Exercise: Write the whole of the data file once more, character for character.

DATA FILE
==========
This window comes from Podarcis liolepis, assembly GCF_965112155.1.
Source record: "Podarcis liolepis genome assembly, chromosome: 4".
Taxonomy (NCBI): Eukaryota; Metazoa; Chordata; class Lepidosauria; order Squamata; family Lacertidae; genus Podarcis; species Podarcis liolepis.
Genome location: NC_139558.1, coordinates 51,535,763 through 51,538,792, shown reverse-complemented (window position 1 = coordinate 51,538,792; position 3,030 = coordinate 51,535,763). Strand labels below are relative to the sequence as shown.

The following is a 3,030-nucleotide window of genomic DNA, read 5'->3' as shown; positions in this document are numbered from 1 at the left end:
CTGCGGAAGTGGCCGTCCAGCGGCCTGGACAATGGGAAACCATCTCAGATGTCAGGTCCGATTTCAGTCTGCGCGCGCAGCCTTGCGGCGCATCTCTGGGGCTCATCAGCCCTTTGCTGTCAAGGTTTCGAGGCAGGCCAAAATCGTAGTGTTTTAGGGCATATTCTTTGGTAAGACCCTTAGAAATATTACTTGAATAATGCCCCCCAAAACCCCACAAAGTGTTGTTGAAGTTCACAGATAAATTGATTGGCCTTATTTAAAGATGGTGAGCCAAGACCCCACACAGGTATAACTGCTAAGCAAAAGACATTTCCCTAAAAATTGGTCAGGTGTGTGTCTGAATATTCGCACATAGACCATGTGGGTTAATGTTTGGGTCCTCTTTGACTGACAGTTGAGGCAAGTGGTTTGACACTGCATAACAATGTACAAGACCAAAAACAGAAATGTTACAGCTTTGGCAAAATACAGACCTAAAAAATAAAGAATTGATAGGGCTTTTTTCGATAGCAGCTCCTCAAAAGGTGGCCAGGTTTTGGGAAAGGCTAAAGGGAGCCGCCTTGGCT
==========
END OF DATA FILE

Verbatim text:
This window comes from Podarcis liolepis, assembly GCF_965112155.1.
Source record: "Podarcis liolepis genome assembly, chromosome: 4".
Taxonomy (NCBI): Eukaryota; Metazoa; Chordata; class Lepidosauria; order Squamata; family Lacertidae; genus Podarcis; species Podarcis liolepis.
Genome location: NC_139558.1, coordinates 51,535,763 through 51,538,792, shown reverse-complemented (window position 1 = coordinate 51,538,792; position 3,030 = coordinate 51,535,763). Strand labels below are relative to the sequence as shown.

The following is a 3,030-nucleotide window of genomic DNA, read 5'->3' as shown; positions in this document are numbered from 1 at the left end:
CTGCGGAAGTGGCCGTCCAGCGGCCTGGACAATGGGAAACCATCTCAGATGTCAGGTCCGATTTCAGTCTGCGCGCGCAGCCTTGCGGCGCATCTCTGGGGCTCATCAGCCCTTTGCTGTCAAGGTTTCGAGGCAGGCCAAAATCGTAGTGTTTTAGGGCATATTCTTTGGTAAGACCCTTAGAAATATTACTTGAATAATGCCCCCCAAAACCCCACAAAGTGTTGTTGAAGTTCACAGATAAATTGATTGGCCTTATTTAAAGATGGTGAGCCAAGACCCCACACAGGTATAACTGCTAAGCAAAAGACATTTCCCTAAAAATTGGTCAGGTGTGTGTCTGAATATTCGCACATAGACCATGTGGGTTAATGTTTGGGTCCTCTTTGACTGACAGTTGAGGCAAGTGGTTTGACACTGCATAACAATGTACAAGACCAAAAACAGAAATGTTACAGCTTTGGCAAAATACAGACCTAAAAAATAAAGAATTGATAGGGCTTTTTTCGATAGCAGCTCCTCAAAAGGTGGCCAGGTTTTGGGAAAGGCTAAAGGGAGCCGCCTTGGCT